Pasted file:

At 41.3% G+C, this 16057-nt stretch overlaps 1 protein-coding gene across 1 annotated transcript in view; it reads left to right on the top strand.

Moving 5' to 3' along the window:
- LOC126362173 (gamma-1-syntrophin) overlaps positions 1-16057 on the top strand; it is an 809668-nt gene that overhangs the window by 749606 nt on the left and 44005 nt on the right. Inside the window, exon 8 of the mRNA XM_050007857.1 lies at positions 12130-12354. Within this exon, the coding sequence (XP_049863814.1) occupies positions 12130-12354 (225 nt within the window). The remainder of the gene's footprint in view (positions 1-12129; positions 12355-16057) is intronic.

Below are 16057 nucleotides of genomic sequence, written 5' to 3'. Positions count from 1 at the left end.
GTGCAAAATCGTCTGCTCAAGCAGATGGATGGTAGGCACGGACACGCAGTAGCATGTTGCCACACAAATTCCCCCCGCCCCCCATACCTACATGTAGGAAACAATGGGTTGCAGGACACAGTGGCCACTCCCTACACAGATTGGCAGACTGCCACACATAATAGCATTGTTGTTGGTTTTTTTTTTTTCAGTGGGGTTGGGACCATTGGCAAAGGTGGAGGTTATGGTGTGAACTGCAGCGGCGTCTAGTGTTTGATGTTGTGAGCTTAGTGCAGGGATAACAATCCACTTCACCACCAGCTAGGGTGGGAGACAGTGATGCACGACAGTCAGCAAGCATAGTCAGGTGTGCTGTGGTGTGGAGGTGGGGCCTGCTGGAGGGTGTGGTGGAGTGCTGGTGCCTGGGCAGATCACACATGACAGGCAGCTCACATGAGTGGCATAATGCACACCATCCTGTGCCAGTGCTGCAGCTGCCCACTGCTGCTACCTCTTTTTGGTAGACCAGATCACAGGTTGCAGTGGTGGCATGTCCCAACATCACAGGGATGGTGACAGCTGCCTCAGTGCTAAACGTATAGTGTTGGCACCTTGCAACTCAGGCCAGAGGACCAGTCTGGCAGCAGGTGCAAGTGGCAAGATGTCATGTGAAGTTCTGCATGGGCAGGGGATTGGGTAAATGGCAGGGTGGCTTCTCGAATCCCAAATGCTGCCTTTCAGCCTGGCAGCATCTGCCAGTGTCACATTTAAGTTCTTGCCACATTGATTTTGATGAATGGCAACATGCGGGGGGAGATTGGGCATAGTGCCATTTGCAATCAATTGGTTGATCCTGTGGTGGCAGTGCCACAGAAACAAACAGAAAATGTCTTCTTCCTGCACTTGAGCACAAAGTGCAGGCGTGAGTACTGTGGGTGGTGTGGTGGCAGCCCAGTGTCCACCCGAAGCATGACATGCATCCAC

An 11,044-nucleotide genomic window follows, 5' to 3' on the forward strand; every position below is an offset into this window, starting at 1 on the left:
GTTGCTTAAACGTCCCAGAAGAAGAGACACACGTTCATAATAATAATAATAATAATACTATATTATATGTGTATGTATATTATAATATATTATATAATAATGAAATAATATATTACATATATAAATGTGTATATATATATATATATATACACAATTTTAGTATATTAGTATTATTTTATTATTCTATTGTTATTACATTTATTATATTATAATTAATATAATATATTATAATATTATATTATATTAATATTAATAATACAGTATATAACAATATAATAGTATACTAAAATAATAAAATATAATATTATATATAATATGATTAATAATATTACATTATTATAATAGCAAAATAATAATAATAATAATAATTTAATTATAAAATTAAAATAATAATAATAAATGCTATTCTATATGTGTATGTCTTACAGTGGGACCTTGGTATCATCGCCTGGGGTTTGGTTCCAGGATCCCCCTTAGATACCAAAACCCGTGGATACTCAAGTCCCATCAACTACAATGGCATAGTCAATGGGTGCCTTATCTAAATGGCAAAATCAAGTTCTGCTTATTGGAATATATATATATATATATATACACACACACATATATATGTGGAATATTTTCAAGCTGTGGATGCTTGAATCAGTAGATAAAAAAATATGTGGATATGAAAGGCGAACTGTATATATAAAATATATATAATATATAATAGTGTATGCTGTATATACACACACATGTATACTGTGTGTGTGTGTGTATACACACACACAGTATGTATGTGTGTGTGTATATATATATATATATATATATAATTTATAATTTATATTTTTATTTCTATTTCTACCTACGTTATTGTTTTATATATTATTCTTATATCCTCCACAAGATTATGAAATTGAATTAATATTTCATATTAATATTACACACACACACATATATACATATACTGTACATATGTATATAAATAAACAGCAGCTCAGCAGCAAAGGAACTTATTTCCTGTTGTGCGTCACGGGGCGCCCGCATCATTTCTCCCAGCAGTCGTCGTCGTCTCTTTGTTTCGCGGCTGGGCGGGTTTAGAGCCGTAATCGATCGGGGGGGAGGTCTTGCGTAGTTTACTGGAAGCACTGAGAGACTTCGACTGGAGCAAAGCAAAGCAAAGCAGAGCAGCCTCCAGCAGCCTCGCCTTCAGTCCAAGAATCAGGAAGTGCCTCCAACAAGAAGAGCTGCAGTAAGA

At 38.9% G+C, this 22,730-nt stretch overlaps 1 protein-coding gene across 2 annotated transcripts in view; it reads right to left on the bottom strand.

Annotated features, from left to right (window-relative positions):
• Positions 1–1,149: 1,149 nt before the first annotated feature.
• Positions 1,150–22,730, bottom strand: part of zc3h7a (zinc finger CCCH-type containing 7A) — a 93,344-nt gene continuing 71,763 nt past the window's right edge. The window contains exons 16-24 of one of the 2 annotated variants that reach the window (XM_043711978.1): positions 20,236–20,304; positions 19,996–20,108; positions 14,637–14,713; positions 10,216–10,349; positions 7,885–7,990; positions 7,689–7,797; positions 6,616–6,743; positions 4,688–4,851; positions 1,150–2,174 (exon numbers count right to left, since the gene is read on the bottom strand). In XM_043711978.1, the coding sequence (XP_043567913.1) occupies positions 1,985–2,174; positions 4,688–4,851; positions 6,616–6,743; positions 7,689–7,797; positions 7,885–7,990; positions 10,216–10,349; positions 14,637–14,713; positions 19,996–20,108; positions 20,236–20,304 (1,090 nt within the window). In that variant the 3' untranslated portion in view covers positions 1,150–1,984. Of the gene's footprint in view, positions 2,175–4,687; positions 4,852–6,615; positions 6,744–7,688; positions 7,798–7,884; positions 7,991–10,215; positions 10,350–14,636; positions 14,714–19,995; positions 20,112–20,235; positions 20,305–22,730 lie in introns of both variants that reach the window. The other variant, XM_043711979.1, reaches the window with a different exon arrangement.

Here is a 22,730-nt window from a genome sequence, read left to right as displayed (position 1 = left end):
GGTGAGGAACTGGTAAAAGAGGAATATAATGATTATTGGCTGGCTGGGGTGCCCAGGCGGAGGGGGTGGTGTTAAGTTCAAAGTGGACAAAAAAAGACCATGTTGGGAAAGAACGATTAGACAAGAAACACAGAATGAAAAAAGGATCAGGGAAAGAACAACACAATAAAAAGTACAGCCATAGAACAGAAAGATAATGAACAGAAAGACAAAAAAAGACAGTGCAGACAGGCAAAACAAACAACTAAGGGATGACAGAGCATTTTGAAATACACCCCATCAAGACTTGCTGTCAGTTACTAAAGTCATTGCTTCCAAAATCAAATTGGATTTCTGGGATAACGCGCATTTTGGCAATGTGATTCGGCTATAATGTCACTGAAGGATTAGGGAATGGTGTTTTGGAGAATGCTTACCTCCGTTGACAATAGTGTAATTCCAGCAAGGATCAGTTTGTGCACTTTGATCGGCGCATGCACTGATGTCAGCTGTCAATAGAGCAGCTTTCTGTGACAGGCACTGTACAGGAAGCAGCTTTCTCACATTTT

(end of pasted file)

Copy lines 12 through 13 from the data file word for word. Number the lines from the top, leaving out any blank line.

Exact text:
Here is a 22,730-nt window from a genome sequence, read left to right as displayed (position 1 = left end):
GGTGAGGAACTGGTAAAAGAGGAATATAATGATTATTGGCTGGCTGGGGTGCCCAGGCGGAGGGGGTGGTGTTAAGTTCAAAGTGGACAAAAAAAGACCATGTTGGGAAAGAACGATTAGACAAGAAACACAGAATGAAAAAAGGATCAGGGAAAGAACAACACAATAAAAAGTACAGCCATAGAACAGAAAGATAATGAACAGAAAGACAAAAAAAGACAGTGCAGACAGGCAAAACAAACAACTAAGGGATGACAGAGCATTTTGAAATACACCCCATCAAGACTTGCTGTCAGTTACTAAAGTCATTGCTTCCAAAATCAAATTGGATTTCTGGGATAACGCGCATTTTGGCAATGTGATTCGGCTATAATGTCACTGAAGGATTAGGGAATGGTGTTTTGGAGAATGCTTACCTCCGTTGACAATAGTGTAATTCCAGCAAGGATCAGTTTGTGCACTTTGATCGGCGCATGCACTGATGTCAGCTGTCAATAGAGCAGCTTTCTGTGACAGGCACTGTACAGGAAGCAGCTTTCTCACATTTT